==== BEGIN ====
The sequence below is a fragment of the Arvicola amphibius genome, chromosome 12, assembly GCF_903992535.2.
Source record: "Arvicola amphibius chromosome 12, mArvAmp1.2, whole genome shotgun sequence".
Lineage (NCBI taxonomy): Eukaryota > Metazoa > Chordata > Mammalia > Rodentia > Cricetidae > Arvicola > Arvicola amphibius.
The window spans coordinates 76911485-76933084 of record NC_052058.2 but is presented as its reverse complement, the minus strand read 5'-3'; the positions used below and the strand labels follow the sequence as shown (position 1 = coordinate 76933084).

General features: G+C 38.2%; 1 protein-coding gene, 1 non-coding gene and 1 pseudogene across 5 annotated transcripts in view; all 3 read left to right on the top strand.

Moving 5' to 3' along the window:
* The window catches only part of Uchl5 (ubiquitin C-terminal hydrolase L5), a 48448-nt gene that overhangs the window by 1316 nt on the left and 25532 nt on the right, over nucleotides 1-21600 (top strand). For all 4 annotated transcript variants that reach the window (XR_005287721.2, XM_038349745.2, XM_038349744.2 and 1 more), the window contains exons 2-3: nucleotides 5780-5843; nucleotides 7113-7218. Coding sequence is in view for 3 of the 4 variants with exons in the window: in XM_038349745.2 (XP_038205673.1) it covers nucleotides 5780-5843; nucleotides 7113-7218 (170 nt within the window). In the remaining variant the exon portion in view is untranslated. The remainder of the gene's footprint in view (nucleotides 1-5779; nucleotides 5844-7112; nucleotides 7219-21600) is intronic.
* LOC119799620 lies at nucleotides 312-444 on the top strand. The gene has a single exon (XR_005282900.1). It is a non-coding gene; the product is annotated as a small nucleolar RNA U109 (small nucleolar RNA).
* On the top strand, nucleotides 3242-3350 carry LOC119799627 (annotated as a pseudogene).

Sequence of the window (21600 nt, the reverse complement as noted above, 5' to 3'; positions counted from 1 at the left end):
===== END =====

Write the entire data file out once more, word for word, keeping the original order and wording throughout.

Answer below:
The sequence below is a fragment of the Arvicola amphibius genome, chromosome 12, assembly GCF_903992535.2.
Source record: "Arvicola amphibius chromosome 12, mArvAmp1.2, whole genome shotgun sequence".
Lineage (NCBI taxonomy): Eukaryota > Metazoa > Chordata > Mammalia > Rodentia > Cricetidae > Arvicola > Arvicola amphibius.
The window spans coordinates 76911485-76933084 of record NC_052058.2 but is presented as its reverse complement, the minus strand read 5'-3'; the positions used below and the strand labels follow the sequence as shown (position 1 = coordinate 76933084).

General features: G+C 38.2%; 1 protein-coding gene, 1 non-coding gene and 1 pseudogene across 5 annotated transcripts in view; all 3 read left to right on the top strand.

Moving 5' to 3' along the window:
* The window catches only part of Uchl5 (ubiquitin C-terminal hydrolase L5), a 48448-nt gene that overhangs the window by 1316 nt on the left and 25532 nt on the right, over nucleotides 1-21600 (top strand). For all 4 annotated transcript variants that reach the window (XR_005287721.2, XM_038349745.2, XM_038349744.2 and 1 more), the window contains exons 2-3: nucleotides 5780-5843; nucleotides 7113-7218. Coding sequence is in view for 3 of the 4 variants with exons in the window: in XM_038349745.2 (XP_038205673.1) it covers nucleotides 5780-5843; nucleotides 7113-7218 (170 nt within the window). In the remaining variant the exon portion in view is untranslated. The remainder of the gene's footprint in view (nucleotides 1-5779; nucleotides 5844-7112; nucleotides 7219-21600) is intronic.
* LOC119799620 lies at nucleotides 312-444 on the top strand. The gene has a single exon (XR_005282900.1). It is a non-coding gene; the product is annotated as a small nucleolar RNA U109 (small nucleolar RNA).
* On the top strand, nucleotides 3242-3350 carry LOC119799627 (annotated as a pseudogene).

Sequence of the window (21600 nt, the reverse complement as noted above, 5' to 3'; positions counted from 1 at the left end):